Censorship is never good nor right

12803170_10208806639143022_6254872382635228177_n

Artwork by Kathy Nida

Who knew art quilts could be so subversive that they would need to be banned?  That’s just what happened to artist Kathy Nida.  Kathy’s work has naked people, so don’t click the link if that bothers you. Kathy’s post has all the details of what this situation is all about.  Except for the fact that both of her works have now been shipped back so no one on the American Quilter’s Society Quilt Week circuit will ever see them.  All because one person complained.

I want to speak out against the removal of her artwork for two reasons.  The organization refusing to show Kathy’s artwork is the American Quilter’s Society. This is also the organization through which the National Quilt Museum has chosen to tour the Gala of the Unexpected exhibit of which my artwork is part. I am embarrassed that my artwork is being shown by an organization that is willing to remove artwork rather than try to make a complaint into a teachable moment about the power and value of art.

The second reason is that censorship is never good nor right.  Here’s a great general description of what censorship is from the American Civil Liberties Union.

Thank you, Kathy Loomis, for pointing out that censorship is unconstitutional only when carried out by the government.  But as the ACLU page notes, private censorship is “best countered by groups and individuals speaking out and organizing in defense of the threatened expression.”  That’s us!

Kathy Nida’s graphic rendition of the human condition may not be for everyone, but to me it seems that artwork engendering discussion should be given a place of honor, rather than removed.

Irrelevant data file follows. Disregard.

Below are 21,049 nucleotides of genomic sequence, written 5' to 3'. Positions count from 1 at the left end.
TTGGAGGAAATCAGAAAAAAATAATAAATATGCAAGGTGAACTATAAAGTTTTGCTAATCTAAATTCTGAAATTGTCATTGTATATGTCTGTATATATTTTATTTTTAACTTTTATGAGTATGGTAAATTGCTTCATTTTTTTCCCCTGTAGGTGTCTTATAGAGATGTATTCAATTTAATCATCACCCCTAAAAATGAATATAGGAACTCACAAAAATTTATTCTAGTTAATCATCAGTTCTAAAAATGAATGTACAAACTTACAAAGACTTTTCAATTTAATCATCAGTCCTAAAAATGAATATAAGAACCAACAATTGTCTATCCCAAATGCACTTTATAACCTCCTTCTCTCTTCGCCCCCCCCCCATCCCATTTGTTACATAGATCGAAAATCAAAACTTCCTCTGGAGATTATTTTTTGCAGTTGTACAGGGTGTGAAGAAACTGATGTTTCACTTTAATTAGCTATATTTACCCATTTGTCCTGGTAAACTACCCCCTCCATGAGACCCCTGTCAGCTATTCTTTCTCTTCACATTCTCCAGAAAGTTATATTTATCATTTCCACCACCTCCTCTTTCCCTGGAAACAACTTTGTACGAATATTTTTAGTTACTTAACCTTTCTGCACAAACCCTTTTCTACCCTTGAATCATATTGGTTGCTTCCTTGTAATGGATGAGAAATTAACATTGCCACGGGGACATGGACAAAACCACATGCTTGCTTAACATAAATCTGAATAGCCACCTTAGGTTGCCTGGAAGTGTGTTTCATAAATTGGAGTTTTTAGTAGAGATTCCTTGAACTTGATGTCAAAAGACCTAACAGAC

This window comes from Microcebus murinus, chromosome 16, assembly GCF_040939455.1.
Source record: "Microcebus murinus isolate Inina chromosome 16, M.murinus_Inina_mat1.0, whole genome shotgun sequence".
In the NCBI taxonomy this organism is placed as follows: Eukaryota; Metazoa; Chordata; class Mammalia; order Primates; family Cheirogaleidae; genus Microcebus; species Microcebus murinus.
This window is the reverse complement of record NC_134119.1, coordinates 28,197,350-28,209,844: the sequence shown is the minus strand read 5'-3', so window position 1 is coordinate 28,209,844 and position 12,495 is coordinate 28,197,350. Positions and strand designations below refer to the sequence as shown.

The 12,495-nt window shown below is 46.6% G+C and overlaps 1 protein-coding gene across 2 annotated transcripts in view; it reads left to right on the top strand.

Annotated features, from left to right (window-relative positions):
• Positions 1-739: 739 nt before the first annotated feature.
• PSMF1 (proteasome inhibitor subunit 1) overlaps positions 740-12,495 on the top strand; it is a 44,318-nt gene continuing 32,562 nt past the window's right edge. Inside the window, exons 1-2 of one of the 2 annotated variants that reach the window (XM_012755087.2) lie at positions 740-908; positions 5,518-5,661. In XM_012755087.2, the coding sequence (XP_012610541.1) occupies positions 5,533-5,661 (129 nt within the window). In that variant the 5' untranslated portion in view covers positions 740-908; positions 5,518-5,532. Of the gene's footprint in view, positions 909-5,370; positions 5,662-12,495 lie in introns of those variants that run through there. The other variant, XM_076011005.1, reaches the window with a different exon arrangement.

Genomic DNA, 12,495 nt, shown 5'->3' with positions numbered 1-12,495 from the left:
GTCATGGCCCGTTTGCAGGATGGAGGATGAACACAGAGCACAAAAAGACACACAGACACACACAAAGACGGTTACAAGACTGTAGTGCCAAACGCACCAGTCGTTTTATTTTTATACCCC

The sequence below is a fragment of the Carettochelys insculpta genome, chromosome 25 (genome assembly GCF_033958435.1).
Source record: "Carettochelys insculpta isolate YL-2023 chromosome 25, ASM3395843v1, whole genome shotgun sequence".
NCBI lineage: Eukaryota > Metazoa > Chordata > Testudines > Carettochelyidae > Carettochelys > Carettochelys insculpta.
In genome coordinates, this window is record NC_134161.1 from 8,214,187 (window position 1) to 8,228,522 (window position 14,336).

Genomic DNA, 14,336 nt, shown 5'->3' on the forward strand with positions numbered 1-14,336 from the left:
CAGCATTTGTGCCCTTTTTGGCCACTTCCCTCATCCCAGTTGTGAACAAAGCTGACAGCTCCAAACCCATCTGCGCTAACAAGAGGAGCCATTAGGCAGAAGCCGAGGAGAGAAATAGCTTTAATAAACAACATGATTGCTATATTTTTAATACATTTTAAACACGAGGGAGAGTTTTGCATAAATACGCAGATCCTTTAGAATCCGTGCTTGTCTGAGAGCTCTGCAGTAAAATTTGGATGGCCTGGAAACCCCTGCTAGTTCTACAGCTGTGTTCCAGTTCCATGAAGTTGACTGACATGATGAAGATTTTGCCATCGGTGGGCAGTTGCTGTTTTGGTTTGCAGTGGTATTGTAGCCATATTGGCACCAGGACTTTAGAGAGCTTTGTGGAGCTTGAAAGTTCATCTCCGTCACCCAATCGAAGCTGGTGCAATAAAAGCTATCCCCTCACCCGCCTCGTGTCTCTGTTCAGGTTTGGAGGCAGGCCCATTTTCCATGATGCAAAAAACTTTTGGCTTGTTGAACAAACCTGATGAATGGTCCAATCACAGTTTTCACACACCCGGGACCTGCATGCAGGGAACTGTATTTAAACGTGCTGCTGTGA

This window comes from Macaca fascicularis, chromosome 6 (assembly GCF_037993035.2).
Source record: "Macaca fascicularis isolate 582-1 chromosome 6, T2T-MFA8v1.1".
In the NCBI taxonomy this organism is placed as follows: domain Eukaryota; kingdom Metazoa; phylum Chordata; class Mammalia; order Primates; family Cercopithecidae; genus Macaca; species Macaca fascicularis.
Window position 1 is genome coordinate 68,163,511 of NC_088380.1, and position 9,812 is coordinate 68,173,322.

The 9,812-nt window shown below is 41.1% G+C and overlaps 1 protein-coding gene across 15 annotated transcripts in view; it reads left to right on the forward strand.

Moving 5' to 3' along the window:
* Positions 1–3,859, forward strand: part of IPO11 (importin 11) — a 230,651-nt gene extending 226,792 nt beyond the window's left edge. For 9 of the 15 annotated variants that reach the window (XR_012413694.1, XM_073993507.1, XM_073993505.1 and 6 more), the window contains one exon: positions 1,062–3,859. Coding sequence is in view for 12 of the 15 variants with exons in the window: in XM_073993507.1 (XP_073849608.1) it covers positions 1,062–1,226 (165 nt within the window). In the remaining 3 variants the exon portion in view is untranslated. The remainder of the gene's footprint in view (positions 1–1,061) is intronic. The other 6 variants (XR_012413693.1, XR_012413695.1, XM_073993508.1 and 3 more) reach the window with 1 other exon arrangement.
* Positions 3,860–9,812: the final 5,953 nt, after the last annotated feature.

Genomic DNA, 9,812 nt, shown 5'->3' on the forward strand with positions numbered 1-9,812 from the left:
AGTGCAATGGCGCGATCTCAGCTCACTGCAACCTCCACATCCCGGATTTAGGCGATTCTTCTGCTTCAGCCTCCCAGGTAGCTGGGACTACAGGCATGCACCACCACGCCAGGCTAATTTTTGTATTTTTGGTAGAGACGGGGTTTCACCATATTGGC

Please contact the American Quilter’s Society today from this page and let them know politely that the removal of Kathy Nida’s artwork should be re-considered and reversed.. Or use the addresses provided in this well-reasoned and effective letter of protest written by Mary Beth Frezon.  And don’t forget the power of social media by posting on FB and your own blog.

About The Author

Virginia

Other posts by

Author his web sitehttp://www.VirginiaSpiegel.com

18

08 2016

4 Comments Add Yours ↓

The upper is the most recent comment

  1. 1

    Kathy – Thank you for reminding me of that rather huge distinction! I have amended the post and also commented on my own post on Facebook to make it clear that this is a case of private censorship. Always a good time for education about the power and value of art.

  2. Denise Spillane #
    2

    We need art to be art and free speech. This art should not be pulled.

  3. Kathy Loomis #
    3

    I hate what AQS did just as much as anybody — it seems like such a shortsighted, kneejerk, unconsidered and cowardly response — but please let’s don’t try to stretch the First Amendment over this discussion. As the quote from the ACLU points out, that wonderful piece of law says the government cannot limit expression. AQS may indeed have the reputation of embodying the quilt police, but it is not yet an arm of the government.

    So yes, it’s censorship, and yes, it’s ridiculous and deplorable, but the First Amendment has nothing to do with it.

  4. 4

    Thanks for making it so easy to contact them. Here’s what I wrote:

    Count me in with the group of artists who are appalled and outraged at your terrible decsion to censor Kathy Nida’s work. One person complained about what she might have (but didn’t) see in the piece — how many are responding in defense of artistic freedom and expression?

    This — *THIS* — is exactly why the field of quilting sometimes seems to be dying. There is no room in the next generations’ lives for this kind of BS. Shame on the individuals involved in the initial decision and on AQS as an organzation for backing that terrible play. I am disgusted.